Kew Gardens is one of London’s legendary outdoor spaces. Located in the far western stretches of town, near Richmond Park and Hampton Court Palace, Kew is the kind of place that takes some effort to visit, but once there, you wonder why you waited so long.
Like many green spaces in London, Kew Gardens has its roots in royalty. Back in the 1700’s the family of King George III spent lots of time at their palace in what was known then as Kew Park. His family was quite interesting – the king was sickly and was suspected of being mentally ill. When he was overwhelmed by royal life in Windsor or London, he, his German wife (Queen Charlotte) and their 15 children would escape to their small palace here. The actual palace is modest for a royal home.
I get the impression that it’s kind like a royal version of a summer cottage, with shared bedrooms and only one library.
The rest of Kew Gardens is massive, 300 acres of fields, walking paths, enclosed greenhouses, and an elevated tree-top walkway. With 30,000 different plant species, it’s one of the world’s largest collections of specimens. The space is meticulously curated. For example, in the Queen’s Garden behind Kew Palace, only species that were abundant in the 1700’s are maintained in the area.
On the Saturday I visited, families picnicked and kids played hide and seek among the trees.
I walked around the treetop walkway, which, at a height of 60 feet, allows people to feel part of the tree canopy. I don’t typically have a fear of heights, but it is a little creepy walking around a path of perforated steel with the ground clearly visible through the holes.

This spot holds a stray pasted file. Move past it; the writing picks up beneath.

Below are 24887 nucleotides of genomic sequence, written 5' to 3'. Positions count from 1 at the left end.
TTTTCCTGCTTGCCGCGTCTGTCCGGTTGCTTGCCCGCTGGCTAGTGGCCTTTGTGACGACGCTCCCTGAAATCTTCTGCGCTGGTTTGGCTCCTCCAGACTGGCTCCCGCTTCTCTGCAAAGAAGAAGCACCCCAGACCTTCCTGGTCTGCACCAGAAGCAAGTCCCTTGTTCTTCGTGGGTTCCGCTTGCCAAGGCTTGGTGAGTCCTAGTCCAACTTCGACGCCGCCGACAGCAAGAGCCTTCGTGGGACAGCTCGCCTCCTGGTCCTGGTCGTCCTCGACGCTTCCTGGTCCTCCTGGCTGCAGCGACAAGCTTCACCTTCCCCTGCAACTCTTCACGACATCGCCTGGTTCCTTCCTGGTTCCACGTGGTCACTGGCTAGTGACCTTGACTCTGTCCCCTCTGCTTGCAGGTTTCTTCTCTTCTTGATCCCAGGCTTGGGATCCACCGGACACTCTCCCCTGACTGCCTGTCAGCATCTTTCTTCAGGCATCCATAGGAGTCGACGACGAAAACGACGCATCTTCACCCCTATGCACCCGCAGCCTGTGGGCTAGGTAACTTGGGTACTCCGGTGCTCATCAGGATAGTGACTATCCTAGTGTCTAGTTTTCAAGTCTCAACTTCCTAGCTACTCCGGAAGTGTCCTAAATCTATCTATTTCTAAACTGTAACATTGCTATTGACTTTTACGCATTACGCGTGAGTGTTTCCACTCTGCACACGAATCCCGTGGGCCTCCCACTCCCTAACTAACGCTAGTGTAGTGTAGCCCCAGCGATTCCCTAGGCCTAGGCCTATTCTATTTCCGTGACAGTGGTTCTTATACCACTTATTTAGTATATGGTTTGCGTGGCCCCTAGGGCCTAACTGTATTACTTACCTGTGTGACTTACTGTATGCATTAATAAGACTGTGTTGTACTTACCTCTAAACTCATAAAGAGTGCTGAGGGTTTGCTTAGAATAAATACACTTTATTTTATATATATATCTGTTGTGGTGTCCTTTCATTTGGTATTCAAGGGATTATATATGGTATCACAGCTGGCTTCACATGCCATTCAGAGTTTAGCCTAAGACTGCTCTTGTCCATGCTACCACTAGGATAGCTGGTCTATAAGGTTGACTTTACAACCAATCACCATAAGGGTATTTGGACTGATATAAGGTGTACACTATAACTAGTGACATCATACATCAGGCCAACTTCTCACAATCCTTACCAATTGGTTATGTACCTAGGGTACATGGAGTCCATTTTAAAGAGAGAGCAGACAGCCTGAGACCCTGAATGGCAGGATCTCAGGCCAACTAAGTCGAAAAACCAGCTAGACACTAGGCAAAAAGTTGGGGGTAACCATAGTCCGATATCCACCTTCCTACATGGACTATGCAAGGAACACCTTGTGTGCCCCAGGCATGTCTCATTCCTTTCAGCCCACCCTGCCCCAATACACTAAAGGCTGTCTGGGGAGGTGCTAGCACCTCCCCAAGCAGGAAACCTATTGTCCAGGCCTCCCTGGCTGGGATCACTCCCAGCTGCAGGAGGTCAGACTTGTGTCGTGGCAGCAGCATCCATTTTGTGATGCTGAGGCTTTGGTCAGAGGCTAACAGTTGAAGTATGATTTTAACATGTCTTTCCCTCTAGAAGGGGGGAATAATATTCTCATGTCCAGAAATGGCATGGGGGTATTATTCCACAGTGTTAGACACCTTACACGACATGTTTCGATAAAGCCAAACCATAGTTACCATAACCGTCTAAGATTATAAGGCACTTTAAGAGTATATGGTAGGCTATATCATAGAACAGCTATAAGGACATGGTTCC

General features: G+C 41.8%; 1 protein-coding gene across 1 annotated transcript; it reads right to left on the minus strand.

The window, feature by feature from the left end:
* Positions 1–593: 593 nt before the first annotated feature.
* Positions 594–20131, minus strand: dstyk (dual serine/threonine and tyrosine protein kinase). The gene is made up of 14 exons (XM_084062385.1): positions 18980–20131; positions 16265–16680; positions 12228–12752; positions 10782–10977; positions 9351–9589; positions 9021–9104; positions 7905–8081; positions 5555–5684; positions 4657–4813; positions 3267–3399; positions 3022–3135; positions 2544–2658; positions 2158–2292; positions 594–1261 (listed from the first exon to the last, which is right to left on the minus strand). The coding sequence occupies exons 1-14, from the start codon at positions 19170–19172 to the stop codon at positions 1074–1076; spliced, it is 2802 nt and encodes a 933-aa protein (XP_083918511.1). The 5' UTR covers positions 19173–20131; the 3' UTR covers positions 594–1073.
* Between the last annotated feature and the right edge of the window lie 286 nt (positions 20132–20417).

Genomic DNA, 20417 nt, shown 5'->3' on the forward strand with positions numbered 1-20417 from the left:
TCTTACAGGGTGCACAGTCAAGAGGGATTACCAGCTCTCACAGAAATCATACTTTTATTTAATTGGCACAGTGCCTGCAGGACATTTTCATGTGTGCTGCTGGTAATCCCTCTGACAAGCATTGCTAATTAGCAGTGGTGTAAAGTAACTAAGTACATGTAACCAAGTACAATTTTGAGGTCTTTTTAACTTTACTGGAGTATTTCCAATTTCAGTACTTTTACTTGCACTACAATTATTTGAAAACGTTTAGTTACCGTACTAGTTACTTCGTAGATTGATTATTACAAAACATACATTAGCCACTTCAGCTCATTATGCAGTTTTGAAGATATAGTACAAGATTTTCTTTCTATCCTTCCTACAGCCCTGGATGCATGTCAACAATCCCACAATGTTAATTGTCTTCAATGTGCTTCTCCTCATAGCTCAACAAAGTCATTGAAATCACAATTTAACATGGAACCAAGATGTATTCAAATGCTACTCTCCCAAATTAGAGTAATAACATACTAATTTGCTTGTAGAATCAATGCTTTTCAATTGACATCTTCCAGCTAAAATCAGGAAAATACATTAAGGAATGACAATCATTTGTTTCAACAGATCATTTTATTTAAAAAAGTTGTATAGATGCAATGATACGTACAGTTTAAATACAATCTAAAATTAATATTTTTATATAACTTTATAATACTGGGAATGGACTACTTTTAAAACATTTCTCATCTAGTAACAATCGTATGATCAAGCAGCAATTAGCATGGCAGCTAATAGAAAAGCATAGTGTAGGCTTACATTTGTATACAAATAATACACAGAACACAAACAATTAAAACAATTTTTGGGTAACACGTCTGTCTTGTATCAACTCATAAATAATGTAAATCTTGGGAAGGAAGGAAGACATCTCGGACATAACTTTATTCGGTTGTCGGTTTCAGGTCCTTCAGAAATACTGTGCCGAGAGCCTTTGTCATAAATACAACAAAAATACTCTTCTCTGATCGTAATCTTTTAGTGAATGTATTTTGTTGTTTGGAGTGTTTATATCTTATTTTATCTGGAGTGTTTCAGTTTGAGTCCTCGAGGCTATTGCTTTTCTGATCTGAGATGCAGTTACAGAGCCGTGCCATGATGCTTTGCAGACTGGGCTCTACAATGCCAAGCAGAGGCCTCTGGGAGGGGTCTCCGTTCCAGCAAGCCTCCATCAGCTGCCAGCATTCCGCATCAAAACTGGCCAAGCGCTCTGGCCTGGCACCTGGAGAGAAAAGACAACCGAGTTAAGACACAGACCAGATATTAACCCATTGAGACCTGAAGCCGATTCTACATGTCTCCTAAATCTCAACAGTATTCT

I did one lap and took the stairs down.
I loved looking at the rhododendron bushes in full bloom, and watching couples relaxing peacefully. There were several small birthday parties going on in various clearings. If Hampstead Heath is dog heaven, Kew Gardens is kid heaven.
You can run around for hours and always find a new nook or cranny to explore.
I also inspected some of the indoor collections too. The Princess of Wales conservatory has a full-on tropical rainforest inside, and a desert complete with hundreds of cacti. Frankly, it was so hot in there I could manage a quick walk around. The cool English weather is clearly impacting me.
Kew Gardens is definitely worth a visit, if you live in London or have some spare time while on vacation here. However, there are a few logistical hurdles worth mentioning.
It took me nearly 90 minutes to get to the gardens from my home in Central London. I took just one train (the Overground) but with a 10-20 minute walk on each side plus the 40-50 minutes on the train, it adds up. Bring a good book or a backlog of podcasts to listen to.
Unlike many other London attractions, Kew Gardens has a price for admission, £15 for adults. I think this is pretty steep, personally, and is probably one reason why I waited so long to visit. It’s worth taking note.
Finally, Kew Gardens is just a few miles from Heathrow Airport, and on the day I visited, every major jumbo jet made their final approach over the gardens. Wheels down, engines firing. Quiet it was not, and planes land every 2-3 minutes. Again, just a note but if you’re not a huge fan of the wail of a jet engine, steer clear.